Grieving alone: a new challenge for families, congregations, and our faith community
by Clyde G. Kratz
Executive Conference Minister
Pastors and Leaders Update
On April 5, I had the privilege of providing a meditation for Asheville Mennonite Church via Zoom. Followers of Jesus were commemorating the hope they held as the processional headed for Jerusalem. It was a time of hopeful acknowledgement that the future will be different. As it turned out in biblical literature, the future was very different and not as anticipated by Jesus’ followers. With the resurrection of Jesus, it was actually better than they imagined. I continue to remind myself in these days of uncertainty of my own commitment as a follower of Jesus:
What then are we to say about these things? If God is for us, who is against us? He who did not withhold his own Son, but gave him up for all of us, will he not with him also give us everything else? Who will bring any charge against God’s elect? It is God who justifies. Who is to condemn? It is Christ Jesus, who died, yes, who was raised, who is at the right hand of God, who indeed intercedes for us. Who will separate us from the love of Christ? Will hardship, or distress, or persecution, or famine, or nakedness, or peril, or sword? As it is written, “For your sake we are being killed all day long; we are accounted as sheep to be slaughtered.” No, in all these things we are more than conquerors through him who loved us. For I am convinced that neither death, nor life, nor angels, nor rulers, nor things present, nor things to come, nor powers, nor height, nor depth, nor anything else in all creation, will be able to separate us from the love of God in Christ Jesus our Lord. – Romans 8:31-39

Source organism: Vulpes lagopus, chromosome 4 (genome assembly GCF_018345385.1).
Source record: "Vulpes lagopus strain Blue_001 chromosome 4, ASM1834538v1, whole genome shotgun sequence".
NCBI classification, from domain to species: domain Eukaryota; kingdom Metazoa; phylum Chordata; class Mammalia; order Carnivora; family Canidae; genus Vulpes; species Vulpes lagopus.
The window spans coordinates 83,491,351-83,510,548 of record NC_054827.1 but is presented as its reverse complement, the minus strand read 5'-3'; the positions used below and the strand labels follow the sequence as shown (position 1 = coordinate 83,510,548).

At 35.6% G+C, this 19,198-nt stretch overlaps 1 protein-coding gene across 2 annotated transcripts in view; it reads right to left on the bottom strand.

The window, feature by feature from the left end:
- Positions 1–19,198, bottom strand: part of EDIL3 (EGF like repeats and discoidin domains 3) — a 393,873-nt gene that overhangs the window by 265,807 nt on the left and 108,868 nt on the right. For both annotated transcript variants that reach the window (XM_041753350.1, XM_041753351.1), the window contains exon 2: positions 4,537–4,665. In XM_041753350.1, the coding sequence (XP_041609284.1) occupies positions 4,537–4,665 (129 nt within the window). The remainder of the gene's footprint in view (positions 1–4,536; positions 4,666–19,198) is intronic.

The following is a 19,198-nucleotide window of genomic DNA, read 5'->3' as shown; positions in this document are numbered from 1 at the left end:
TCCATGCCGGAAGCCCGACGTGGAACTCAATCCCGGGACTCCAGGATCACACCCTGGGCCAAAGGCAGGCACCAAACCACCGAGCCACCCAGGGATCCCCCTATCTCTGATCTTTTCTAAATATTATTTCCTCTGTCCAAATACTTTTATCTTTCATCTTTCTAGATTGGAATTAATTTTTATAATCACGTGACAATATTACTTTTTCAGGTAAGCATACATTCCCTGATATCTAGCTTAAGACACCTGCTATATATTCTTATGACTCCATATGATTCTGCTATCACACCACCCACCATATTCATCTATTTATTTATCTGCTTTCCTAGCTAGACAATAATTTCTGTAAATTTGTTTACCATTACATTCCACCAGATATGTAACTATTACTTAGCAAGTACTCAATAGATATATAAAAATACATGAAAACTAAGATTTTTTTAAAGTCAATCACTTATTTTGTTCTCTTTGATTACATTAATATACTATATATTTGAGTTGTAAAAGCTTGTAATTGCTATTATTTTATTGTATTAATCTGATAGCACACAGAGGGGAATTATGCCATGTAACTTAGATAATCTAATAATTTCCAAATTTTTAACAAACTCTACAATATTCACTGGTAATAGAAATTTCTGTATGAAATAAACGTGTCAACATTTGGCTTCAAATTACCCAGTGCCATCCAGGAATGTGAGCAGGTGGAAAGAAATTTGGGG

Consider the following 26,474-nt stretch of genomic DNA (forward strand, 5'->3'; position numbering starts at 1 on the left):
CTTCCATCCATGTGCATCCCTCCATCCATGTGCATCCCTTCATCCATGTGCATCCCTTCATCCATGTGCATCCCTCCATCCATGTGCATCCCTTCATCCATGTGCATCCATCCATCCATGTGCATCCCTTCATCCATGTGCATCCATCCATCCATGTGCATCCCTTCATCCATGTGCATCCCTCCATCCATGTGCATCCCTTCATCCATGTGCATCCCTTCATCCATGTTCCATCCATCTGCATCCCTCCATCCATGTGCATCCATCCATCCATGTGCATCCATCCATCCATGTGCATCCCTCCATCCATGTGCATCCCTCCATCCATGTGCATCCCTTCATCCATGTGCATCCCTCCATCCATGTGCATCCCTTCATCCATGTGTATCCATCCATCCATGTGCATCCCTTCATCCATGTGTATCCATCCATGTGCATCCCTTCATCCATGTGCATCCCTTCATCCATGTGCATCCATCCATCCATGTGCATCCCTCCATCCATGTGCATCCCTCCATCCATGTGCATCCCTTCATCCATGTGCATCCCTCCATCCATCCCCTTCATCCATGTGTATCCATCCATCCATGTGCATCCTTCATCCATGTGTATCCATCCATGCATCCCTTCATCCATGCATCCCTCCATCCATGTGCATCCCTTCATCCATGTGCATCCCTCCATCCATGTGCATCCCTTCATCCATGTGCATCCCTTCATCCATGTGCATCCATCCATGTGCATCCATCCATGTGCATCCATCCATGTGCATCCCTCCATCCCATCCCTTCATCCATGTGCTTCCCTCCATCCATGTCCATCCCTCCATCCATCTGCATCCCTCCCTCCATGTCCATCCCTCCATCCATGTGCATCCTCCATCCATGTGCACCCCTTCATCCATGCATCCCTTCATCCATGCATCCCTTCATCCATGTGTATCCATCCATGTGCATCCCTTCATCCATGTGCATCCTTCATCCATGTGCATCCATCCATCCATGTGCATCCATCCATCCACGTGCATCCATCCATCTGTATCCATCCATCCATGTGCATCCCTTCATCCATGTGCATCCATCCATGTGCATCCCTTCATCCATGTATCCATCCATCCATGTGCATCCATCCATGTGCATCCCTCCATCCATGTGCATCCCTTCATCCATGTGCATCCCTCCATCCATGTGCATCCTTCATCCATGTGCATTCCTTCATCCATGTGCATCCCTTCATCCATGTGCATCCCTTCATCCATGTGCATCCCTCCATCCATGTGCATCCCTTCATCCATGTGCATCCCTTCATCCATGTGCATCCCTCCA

Many years ago, I passed a cemetery while traveling from New Holland, Pa., to Princeton, N.J., traveling on Route 1 in Langhorne, Pa. On this overcast and gray day, there stood a person standing by an open grave with a priest. No one else was in sight. I remember reflecting that this was an image of being alone—no family, no friends, and no neighbors present to commemorate a person’s life. Yes, the priest was present and therefore the person was not alone. However, every funeral I had attended involved large groups of people, shaking hands, hugging, offering words of encouragement. Today, families are experiencing the loneness of commemorating their loved ones death as we physically distance ourselves from each other for safety reasons.
It has been a difficult time with the death of three leaders in the Harrisonburg area: Nate Yoder, retired professor at Eastern Mennonite Seminary, Steve Leaman, Director of Advancement at VMMissions, and Lloyd Weaver, church leader who served as a pastor, a district minister, and president of VMMissions. Grieving alone is a new challenge for families, congregations, and our faith community.
Grieving a loss does not just occur when there is a loss of life. Today we experience losses in missing rituals of transition like the celebration of the birth of a child, high school and college graduations, retirement celebrations, and trips—planned but cancelled. The loss we experience is magnified by the multiple levels of loss that all persons are experiencing in this necessary time of physical distancing.
Even as we anticipate coming back together again, we are at a loss to know when and how we all have changed. The world will be different and there will be more losses. I challenge each of us to identity what we have lost in this time of separation from each other, and offer our laments to God who cares and understands our anguish, pain, and loss.
Updates from Virginia Mennonite Conference
A number committees are continuing to meet as planned although through Zoom meetings.
- The Strategic Planning Task Force – April 10, 2020
- The Vision Team for Summer Delegate Assembly – April 14, 2020
- The Congregational Life Commission – April 16, 2020
- Faith and Life Commission – April 17, 2020
A request has come in to be financial supported through the COVID-19 Benevolence Fund and I am anticipating receiving another request next week.